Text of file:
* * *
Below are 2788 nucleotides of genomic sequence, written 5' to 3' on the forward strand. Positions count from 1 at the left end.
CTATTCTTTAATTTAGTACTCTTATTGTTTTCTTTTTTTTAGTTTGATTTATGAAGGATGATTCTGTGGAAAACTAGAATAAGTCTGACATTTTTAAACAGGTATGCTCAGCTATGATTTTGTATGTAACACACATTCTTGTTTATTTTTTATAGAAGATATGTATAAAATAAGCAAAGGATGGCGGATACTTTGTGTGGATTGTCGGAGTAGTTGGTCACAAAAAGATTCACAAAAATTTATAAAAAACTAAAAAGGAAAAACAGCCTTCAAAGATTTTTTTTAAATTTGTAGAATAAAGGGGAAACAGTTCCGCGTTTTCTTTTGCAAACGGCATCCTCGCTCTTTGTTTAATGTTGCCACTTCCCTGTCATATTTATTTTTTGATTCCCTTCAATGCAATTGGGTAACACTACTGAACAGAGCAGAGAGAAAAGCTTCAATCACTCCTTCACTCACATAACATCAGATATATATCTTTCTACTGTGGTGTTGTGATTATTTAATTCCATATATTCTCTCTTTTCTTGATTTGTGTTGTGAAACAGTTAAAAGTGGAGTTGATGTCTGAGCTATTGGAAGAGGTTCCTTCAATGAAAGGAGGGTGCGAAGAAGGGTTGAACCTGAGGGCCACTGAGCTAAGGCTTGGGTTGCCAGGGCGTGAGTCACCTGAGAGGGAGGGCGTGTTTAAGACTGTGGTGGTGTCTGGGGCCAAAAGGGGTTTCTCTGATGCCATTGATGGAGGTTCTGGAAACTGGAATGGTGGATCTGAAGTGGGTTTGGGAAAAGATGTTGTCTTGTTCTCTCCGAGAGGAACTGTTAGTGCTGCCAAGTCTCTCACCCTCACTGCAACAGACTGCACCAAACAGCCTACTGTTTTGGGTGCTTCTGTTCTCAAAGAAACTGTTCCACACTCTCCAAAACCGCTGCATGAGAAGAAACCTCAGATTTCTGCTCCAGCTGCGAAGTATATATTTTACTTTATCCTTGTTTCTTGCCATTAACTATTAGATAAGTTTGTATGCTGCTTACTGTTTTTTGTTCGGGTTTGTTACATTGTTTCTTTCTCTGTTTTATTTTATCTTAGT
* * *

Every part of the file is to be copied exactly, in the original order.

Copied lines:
Below are 2788 nucleotides of genomic sequence, written 5' to 3' on the forward strand. Positions count from 1 at the left end.
CTATTCTTTAATTTAGTACTCTTATTGTTTTCTTTTTTTTAGTTTGATTTATGAAGGATGATTCTGTGGAAAACTAGAATAAGTCTGACATTTTTAAACAGGTATGCTCAGCTATGATTTTGTATGTAACACACATTCTTGTTTATTTTTTATAGAAGATATGTATAAAATAAGCAAAGGATGGCGGATACTTTGTGTGGATTGTCGGAGTAGTTGGTCACAAAAAGATTCACAAAAATTTATAAAAAACTAAAAAGGAAAAACAGCCTTCAAAGATTTTTTTTAAATTTGTAGAATAAAGGGGAAACAGTTCCGCGTTTTCTTTTGCAAACGGCATCCTCGCTCTTTGTTTAATGTTGCCACTTCCCTGTCATATTTATTTTTTGATTCCCTTCAATGCAATTGGGTAACACTACTGAACAGAGCAGAGAGAAAAGCTTCAATCACTCCTTCACTCACATAACATCAGATATATATCTTTCTACTGTGGTGTTGTGATTATTTAATTCCATATATTCTCTCTTTTCTTGATTTGTGTTGTGAAACAGTTAAAAGTGGAGTTGATGTCTGAGCTATTGGAAGAGGTTCCTTCAATGAAAGGAGGGTGCGAAGAAGGGTTGAACCTGAGGGCCACTGAGCTAAGGCTTGGGTTGCCAGGGCGTGAGTCACCTGAGAGGGAGGGCGTGTTTAAGACTGTGGTGGTGTCTGGGGCCAAAAGGGGTTTCTCTGATGCCATTGATGGAGGTTCTGGAAACTGGAATGGTGGATCTGAAGTGGGTTTGGGAAAAGATGTTGTCTTGTTCTCTCCGAGAGGAACTGTTAGTGCTGCCAAGTCTCTCACCCTCACTGCAACAGACTGCACCAAACAGCCTACTGTTTTGGGTGCTTCTGTTCTCAAAGAAACTGTTCCACACTCTCCAAAACCGCTGCATGAGAAGAAACCTCAGATTTCTGCTCCAGCTGCGAAGTATATATTTTACTTTATCCTTGTTTCTTGCCATTAACTATTAGATAAGTTTGTATGCTGCTTACTGTTTTTTGTTCGGGTTTGTTACATTGTTTCTTTCTCTGTTTTATTTTATCTTAGT